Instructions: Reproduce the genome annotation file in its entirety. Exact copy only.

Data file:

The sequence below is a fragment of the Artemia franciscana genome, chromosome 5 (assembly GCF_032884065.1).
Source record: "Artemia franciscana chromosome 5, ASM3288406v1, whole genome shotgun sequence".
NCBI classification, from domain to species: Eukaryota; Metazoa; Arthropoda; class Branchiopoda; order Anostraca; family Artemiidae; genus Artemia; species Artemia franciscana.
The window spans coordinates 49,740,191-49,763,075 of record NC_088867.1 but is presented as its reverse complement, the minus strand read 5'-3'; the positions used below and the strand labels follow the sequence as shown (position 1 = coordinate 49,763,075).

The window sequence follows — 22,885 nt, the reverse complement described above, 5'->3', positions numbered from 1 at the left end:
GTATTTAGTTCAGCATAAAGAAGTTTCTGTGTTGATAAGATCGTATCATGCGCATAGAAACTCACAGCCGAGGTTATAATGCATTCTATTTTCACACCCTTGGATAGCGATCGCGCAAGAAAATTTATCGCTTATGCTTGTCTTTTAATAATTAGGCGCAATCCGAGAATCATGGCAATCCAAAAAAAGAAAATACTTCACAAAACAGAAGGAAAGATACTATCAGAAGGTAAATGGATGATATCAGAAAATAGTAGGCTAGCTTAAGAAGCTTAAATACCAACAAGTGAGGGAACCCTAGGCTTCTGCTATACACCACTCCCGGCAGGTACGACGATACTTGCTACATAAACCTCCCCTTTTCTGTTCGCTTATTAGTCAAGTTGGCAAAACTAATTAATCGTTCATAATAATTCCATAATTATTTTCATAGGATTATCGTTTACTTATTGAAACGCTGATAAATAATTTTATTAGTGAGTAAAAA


The sequence below is a fragment of the Artemia franciscana genome, chromosome 5 (assembly GCF_032884065.1).
Source record: "Artemia franciscana chromosome 5, ASM3288406v1, whole genome shotgun sequence".
NCBI classification, from domain to species: Eukaryota; Metazoa; Arthropoda; class Branchiopoda; order Anostraca; family Artemiidae; genus Artemia; species Artemia franciscana.
The window spans coordinates 49,740,191-49,763,075 of record NC_088867.1 but is presented as its reverse complement, the minus strand read 5'-3'; the positions used below and the strand labels follow the sequence as shown (position 1 = coordinate 49,763,075).

The window sequence follows — 22,885 nt, the reverse complement described above, 5'->3', positions numbered from 1 at the left end:
GTATTTAGTTCAGCATAAAGAAGTTTCTGTGTTGATAAGATCGTATCATGCGCATAGAAACTCACAGCCGAGGTTATAATGCATTCTATTTTCACACCCTTGGATAGCGATCGCGCAAGAAAATTTATCGCTTATGCTTGTCTTTTAATAATTAGGCGCAATCCGAGAATCATGGCAATCCAAAAAAAGAAAATACTTCACAAAACAGAAGGAAAGATACTATCAGAAGGTAAATGGATGATATCAGAAAATAGTAGGCTAGCTTAAGAAGCTTAAATACCAACAAGTGAGGGAACCCTAGGCTTCTGCTATACACCACTCCCGGCAGGTACGACGATACTTGCTACATAAACCTCCCCTTTTCTGTTCGCTTATTAGTCAAGTTGGCAAAACTAATTAATCGTTCATAATAATTCCATAATTATTTTCATAGGATTATCGTTTACTTATTGAAACGCTGATAAATAATTTTATTAGTGAGTAAAAA